1 Malawian Askari, by Districts 68

2 Malawian Military Labour, by District 93

3 Malawian KAR Casualties 139


A Massive Tengatenga Effort 276
The Power of Porterage 277
Scattered Lines of Communication 278
Motor Vehicles and New Roads 279
Mysteries of Motorized Transport I 280
Mysteries of Motorized Transport II 281
New Technologies Meet the Old I 282
New Technologies Meet the Old II 283
Malawian Naval Service 284
Vagaries of Aeroplane Support 285
King’s African Rifles Marching Band 286
King’s African Rifles in Training 287
King’s African Rifles at War 288
Excitement in the Air! 289
Two Old Soldiers 290
Research in Practice I 291
Research in Practice II 292

Original Preface

This book has had a long—perhaps an abnormally long—
gestation period. The project, normally enough, grew out of an
initial interest sparked by a graduate seminar paper I prepared
almost thirty years ago. The late Professor Jim Hooker was
responsible for inspiring that effort. Then, after I had passed over
other possibilities, he also opened doors that led me to Malawi for
the research which would be necessary for my doctoral
Even at that point my academic attentions were turned
elsewhere: my initial intent was to explore the historic formation of
Yao ethnic identity in the Mulanje District of the country. But in
the research, and political, environment of Malawi at that time,
such a project seemed untenable. Searching out an alternative, I
returned to that seminar paper I had written several years before.
Since my interest seemed to focus on a specialized aspect of the
military as an institution, the work seemed possible. And it was
at that point that Professor Bridglal Pachai, then chair of the
History Department of the University of Malawi, stepped in to
make the contacts necessary to promote the project. Without his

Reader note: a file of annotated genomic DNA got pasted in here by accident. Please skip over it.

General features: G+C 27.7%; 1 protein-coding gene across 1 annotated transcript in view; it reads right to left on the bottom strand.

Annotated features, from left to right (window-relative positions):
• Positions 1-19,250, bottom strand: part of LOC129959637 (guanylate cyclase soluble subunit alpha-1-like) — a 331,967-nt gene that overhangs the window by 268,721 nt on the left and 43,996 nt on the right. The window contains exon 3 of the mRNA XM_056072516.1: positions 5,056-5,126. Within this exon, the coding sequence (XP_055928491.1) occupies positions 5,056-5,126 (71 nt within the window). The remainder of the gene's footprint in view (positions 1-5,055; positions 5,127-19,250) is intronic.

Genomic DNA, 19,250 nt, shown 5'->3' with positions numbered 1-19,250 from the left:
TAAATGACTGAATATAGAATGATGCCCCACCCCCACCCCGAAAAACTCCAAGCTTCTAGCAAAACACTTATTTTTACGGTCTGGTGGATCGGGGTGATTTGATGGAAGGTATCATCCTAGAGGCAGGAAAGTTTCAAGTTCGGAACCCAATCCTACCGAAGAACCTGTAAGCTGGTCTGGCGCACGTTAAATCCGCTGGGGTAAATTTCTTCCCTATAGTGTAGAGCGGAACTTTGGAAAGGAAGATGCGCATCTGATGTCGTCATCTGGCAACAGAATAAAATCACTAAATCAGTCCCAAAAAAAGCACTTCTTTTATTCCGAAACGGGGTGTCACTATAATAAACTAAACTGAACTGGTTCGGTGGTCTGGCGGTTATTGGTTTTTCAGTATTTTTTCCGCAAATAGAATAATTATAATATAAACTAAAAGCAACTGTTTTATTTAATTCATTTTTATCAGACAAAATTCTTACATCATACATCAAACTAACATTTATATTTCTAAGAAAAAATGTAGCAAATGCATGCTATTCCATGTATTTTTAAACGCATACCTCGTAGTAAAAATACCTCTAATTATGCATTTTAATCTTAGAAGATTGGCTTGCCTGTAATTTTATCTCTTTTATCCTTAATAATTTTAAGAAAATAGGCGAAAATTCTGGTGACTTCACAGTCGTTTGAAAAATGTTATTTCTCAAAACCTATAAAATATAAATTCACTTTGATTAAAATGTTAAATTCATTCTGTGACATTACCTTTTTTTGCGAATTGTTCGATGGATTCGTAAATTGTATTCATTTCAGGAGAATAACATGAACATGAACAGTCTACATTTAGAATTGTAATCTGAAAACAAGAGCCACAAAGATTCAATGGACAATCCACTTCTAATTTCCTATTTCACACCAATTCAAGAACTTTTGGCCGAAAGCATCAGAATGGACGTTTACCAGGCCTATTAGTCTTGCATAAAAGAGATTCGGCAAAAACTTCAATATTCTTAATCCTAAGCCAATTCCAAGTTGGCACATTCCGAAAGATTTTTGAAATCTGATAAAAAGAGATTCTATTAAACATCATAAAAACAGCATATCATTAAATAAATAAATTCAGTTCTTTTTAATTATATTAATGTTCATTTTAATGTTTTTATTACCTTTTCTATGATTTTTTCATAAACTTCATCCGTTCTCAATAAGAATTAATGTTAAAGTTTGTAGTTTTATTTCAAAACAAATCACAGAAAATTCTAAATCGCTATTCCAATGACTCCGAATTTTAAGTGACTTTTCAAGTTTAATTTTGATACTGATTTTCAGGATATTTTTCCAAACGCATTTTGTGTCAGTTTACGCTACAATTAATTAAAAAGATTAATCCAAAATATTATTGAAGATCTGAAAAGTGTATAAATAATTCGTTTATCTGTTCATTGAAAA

institutional interventions and personal encouragement, I do not
believe this entire project would have been possible.
Though I was comfortable with the military and institutional
focus which opened the doors for my research, from the start I
searched out ways to explore the broader social consequences of
World War One for Malawians. Still, looking at war—and the role
of colonial armies—in shaping the history of Malawi’s peoples has
sometimes led me, and others, to an occasionally skewed
12 Preface
understanding of this study. While it is about an episode with
clear military implications, it is not primarily a military history.
Keeping that clearly in mind is something I owe to Professor
Harold Marcus who, as dissertation supervisor, insisted I
maintain the social history focus I had originally intended.
For that reason, the initial organization of the material, which
has been retained for this book, was around social focal points of
Malawian experience which nonetheless have a chronological
thrust. Thus, the first chapter considers the sudden impact of an
extraordinary military conflict on the then Nyasaland
Protectorate, truly “A Great Conflagration”. Soon, however, the reality of
the war was felt in demands for labour, not just soldiers,
understood in terms of colonial taxation, remembered as “A War
of Thangata”, and chronicled in chapter two. Even Malawians
outside the country, “The Machona Cohorts” described in chapter
three, were also drawn into the global hostilities. For most
Malawians caught in the campaigns, though, the clearest
memories of their experien